The Re-Up: Top 10 Stories In Hip Hop of July ’16

blame it on Shake August 1, 2016

The Hip-Hop world can be extraordinarily active at any given moment. If you aren’t online 24/7, you are certain to miss something that went down with your favorite (or most despised) artists.

With that comes The Re-Up, a monthly run down the biggest news, songs and features — ranked based on traffic and cultural impact.

Although we didn’t lose an icon like prior months (Ali, Prince), the July edition is still, unfortunately, led by tragedy with the killings of Alton Sterling, Philando Castile, and near-fatal shooting of Charles Kinsey. Something needs to change, but will it?

From there, the race for POTUS is making our skin crawl, Durant left Westbrook in OKC like a scorned prom date, Joe Budden dissed Drake like sixty times, The Cool Kids reunite, and more.

With that being said, here’s The Re-Up for the month of July.

After a media-hyped reunion came and went this time last year, The Cool Kids are officially back! “We really felt like we hadn’t really finished what we started,” Chuck Inglish said. “They took our styles and ran off. We coming back for it all.” And after they’re done putting the final touches on their respective solo projects, Chuck and Sir Michael Rocks will be doing just that. Be on the lookout. — Shake

Let’s be honest here because nobody thought DJ Khaled would deliver an album like this. Sure, the Snapchat king who loves his Soy Milk has always been popular amongst the casual rap audience. But never did we think that he’d put together something as potent as Major Key. Jay Z, Drake, Big Sean, Kendrick Lamar, Jadakiss, Bryson Tiller, Nas, J. Cole, Busta Rhymes, Fabolous and Wale are just a few of the names that are featured on the project. But the potency of these tracks are something to marvel over. Kendrick Lamar absolutely destroys “Holy Key” (and Big Sean certainly held his own) while Nas menaced a Fugees sample on “Nas Album Done.” It’s easy for Khaled to get a bunch of stars on one project but he squeezes the best out of most of them for this surprisingly dope album. — Andreas Hale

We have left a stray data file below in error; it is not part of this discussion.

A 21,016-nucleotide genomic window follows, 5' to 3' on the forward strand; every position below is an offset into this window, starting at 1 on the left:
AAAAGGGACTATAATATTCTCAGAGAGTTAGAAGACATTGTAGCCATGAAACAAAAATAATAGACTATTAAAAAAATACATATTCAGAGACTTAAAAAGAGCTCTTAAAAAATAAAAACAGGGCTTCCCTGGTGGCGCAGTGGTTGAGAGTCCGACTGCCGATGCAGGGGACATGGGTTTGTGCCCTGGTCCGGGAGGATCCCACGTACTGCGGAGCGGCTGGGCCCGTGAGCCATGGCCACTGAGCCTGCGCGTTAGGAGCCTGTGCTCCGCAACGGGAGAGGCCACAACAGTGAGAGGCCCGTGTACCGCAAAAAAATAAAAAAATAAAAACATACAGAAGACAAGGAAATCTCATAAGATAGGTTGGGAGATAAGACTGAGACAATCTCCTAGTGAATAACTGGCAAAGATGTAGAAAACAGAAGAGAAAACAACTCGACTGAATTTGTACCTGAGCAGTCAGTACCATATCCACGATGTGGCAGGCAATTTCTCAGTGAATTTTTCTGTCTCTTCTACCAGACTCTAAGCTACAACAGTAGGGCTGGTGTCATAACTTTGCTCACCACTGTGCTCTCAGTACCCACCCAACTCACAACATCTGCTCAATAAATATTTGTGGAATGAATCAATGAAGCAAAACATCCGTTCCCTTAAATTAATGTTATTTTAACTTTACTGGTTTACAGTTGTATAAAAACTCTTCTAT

As much respect and appreciation I have for Questlove and his numerous contributions to the art of music, I’m going to have to wholeheartedly disagree with him on this topic.

At the 2016 Hip Hop Honors, Quan paid tribute to Lil Kim by performing “Get Money” with her. The problem was, him struggling mightily through The Notorious B.I.G’s verse. Questo came to his defense, though, suggesting that due to America’s “disposable art” tendencies that influenced and ultimately led to RHQ flubbing the verse.

I agree with his sentiments to an extent, but not when it comes to this scenario. My issue with Rich Homie Quan is that not only did he willingly sign up for Hip Hop Honors, I’m pretty sure that both he and his team knew exactly what he was going to perform for weeks. He had more than enough time to prepare for and memorize a 20-year-old 90-second rap verse, and he still screwed it up then blamed it on “teleprompter malfunction.” No matter how you slice it, there is no explanation for that. — Meka Udoh

Being born and bred in Southern California, I was not a fan or even casual listener of Gucci Mane. This is neither an insult or negative criticism either: you spend your formative years listening to one style of music, and you won’t really care for much else. And yes, I was equally fascinated by New York’s culture and music as I was with West Coast music. So, music from Gucci Mane wasn’t too high on my “priorities” list.

As I’ve gotten older, however, I’ve grown to appreciate and be open to other sounds as well, and when I briefly dated a woman from the South I was formally exposed to his true influence on the entire Southern region. Keep in mind, this was back in 2011, and back then she described him as a near-deity while reciting some of his obscure mixtape lyrics like a Dr. Seuss book.

These days, I still can’t claim to be a mega-fan of Gucci Mane (once again, this is neither an insult or negative criticism). However, I am huge supporter of Radric Davis, who after spending another federal government-sponsored iron vacation has decided to change his life for the better. He’s in shape, he’s deeply in love with his fiancé, he’s sober, he’s healthy, he’s hilarious, and most importantly he’s happy. And as a person who has had to face and deal with his own personal demons and is now in a much better place physically, mentally, emotionally and spiritually, I’m here for all of that. Plus, Everybody Looking is pretty good too. — Meka Udoh

If you are a comic book nerd, this year’s edition of Comic-Con delivered on all fronts. If you’re a Marvel fan, you got trailers for “Doctor Strange,” “Luke Cage,” “Iron Fist,” and “The Defenders” while also seeing the cast of “Black Panther” get into formation. But the DC fans got more than their money’s worth with the “Wonder Woman” trailer and “Justice League.” Ultimately, everybody won this year. Now let’s just hope these movies deliver. — Andreas Hale